The oceanographer’s go-to guy

August 28, 2009

Meet Marshall Swartz. A one-time door-to-door cemetery plot salesman and stage crew member for Grateful Dead and Velvet Underground concerts, he is the go-to guy for oceanographers who rely on the high-tech gear needed to gather and analyze water from the sea.

Swartz, of the Woods Hole Oceanographic Institution in Massachusetts, lugs pallets of equipment onto research vessels as many as six times a year, at ports around the world, sets it all up and runs it aboard ship for the scientists.

Working for the RUSALCA expedition on the Russian ship Professor Khromov in the Bering Sea, he is responsible for the CTD rosette, a circular array of bottles and other gear attached to a frame the size of a golf cart.

The unit gets lowered into the ocean, where it takes measurements of the water’s conductivity, temperature and depth and relays it to Swartz’s bank of computers. Scientists also use water samples from the bottles, which are filled at various depths, for their own studies.

It’s a task of thousands of details, involving computer data gathering, GPS tracking, electrical engineering and good, old know-how with pliers and wrenches. Swartz, 55, is a details-oriented technician. For this trip he brought 6,700 lbs of gear.

“It’s what I enjoy doing – making things work with practicality and simplicity to the degree possible,” he said while setting up his station in the lab of the Khromov as it idled just off Russia’s easternmost point on a late August afternoon.

His journey here has not been usual.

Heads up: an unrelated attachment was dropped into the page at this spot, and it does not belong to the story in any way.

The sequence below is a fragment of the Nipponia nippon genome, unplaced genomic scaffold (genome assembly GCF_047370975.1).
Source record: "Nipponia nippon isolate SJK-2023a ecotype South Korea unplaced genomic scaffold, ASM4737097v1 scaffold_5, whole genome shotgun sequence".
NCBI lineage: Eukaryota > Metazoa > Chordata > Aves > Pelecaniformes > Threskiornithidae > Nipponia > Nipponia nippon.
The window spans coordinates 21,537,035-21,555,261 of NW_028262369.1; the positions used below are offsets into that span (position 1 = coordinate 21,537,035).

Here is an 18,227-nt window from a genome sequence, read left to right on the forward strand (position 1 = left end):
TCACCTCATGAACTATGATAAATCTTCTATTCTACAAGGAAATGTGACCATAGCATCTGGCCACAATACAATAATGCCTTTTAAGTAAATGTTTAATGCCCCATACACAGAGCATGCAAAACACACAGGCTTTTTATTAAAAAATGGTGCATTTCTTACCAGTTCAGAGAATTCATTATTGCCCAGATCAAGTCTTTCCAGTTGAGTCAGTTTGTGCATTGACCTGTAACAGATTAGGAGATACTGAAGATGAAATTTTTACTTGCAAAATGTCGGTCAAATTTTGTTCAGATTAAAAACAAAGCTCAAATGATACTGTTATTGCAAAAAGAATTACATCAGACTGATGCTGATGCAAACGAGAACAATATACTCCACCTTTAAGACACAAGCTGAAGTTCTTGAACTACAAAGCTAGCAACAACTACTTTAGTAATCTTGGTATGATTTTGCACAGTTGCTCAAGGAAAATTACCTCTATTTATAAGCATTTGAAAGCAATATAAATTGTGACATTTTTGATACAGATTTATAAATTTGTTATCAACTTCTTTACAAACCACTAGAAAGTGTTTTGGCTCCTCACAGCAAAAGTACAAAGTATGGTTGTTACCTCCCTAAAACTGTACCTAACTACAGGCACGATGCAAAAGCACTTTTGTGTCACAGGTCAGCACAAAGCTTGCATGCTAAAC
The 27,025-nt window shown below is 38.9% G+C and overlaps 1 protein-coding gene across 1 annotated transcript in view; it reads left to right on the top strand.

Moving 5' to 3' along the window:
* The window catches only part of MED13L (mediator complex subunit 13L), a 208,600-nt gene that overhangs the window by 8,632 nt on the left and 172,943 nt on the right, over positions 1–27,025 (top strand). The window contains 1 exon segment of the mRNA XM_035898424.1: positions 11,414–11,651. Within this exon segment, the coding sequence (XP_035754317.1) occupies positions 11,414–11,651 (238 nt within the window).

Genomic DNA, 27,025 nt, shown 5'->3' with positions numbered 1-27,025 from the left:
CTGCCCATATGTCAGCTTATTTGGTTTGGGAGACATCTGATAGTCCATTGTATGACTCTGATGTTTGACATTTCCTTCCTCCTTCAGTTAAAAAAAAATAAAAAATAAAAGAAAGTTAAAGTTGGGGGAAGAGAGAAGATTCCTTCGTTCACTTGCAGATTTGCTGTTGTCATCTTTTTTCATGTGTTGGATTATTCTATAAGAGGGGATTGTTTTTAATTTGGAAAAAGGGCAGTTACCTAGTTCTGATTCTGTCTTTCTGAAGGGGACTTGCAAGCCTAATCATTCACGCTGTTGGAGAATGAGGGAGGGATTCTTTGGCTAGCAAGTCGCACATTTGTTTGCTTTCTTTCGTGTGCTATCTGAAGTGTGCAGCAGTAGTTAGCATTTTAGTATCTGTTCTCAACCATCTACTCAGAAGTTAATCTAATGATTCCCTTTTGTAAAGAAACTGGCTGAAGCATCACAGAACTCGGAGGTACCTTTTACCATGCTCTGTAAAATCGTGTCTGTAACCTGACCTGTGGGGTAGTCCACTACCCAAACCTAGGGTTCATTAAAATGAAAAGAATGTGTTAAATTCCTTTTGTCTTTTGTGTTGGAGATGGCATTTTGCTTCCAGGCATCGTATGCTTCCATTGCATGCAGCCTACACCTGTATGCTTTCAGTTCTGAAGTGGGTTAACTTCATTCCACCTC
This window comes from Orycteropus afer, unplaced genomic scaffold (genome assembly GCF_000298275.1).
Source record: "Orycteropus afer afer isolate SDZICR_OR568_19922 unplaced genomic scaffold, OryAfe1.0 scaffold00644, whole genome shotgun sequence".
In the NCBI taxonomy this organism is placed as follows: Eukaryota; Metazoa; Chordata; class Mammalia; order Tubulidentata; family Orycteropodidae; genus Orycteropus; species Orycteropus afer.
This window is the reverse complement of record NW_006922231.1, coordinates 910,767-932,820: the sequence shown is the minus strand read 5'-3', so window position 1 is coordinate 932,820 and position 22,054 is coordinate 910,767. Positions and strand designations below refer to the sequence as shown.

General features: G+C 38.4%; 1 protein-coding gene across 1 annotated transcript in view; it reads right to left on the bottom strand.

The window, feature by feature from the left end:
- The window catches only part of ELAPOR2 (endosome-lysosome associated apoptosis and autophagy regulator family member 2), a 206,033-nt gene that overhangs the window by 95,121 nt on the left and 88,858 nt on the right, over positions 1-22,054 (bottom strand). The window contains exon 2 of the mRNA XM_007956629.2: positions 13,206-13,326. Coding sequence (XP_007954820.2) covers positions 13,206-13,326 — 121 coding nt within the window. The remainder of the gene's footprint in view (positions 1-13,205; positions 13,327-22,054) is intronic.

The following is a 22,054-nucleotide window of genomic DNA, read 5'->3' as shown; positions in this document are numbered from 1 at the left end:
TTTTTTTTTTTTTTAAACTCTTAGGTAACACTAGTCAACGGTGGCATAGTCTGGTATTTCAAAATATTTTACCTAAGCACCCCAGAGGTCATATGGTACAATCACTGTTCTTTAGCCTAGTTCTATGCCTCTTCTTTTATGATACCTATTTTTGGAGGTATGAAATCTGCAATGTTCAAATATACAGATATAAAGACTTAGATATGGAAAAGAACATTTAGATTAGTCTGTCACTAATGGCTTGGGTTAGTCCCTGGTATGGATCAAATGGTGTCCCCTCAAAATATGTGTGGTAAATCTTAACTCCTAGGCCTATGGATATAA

In his early years he was a marina attendant, sold “prearrangement” plots and worked as a stagehand for concerts at Duke University, where he studied electrical and mechanical engineering. Swartz did his first oceanographic trip in 1976, also on a Russian ship.

Three years later he got an MBA, and then went to work in sales for General Electric and Allied Signal in California, before getting laid off in 1992. Then, he went back to the ocean research world, signing on with Woods Hole, where he’s been ever since.

He’s become known as the iconoclastic technician, jack of all trades and rock n’ roll buff who comes to ocean-going voyages prepared for anything.

“He’s somewhat of a god in oceanographic circles,” said Kevin Wood, a veteran seaman and scientist with the U.S. National Oceanic and Atmospheric Administration, who’s often worked alongside Swartz.

(Photo – Marshall Swartz of the Woods Hole Oceanographic Institution talks on his satellite phone on the deck of the Russian research ship Professor Khromov in the Bering Sea on August 27, 2009. REUTERS/Jeffrey Jones)

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Marshall and his family have been friends for many years.
I consider him a dear friend with two fine boys and a dog named “Bear”.I never knew exactly what Marshall did
other than sail the seven seas and this article explains
it all. I am blessed to have him as part of my life.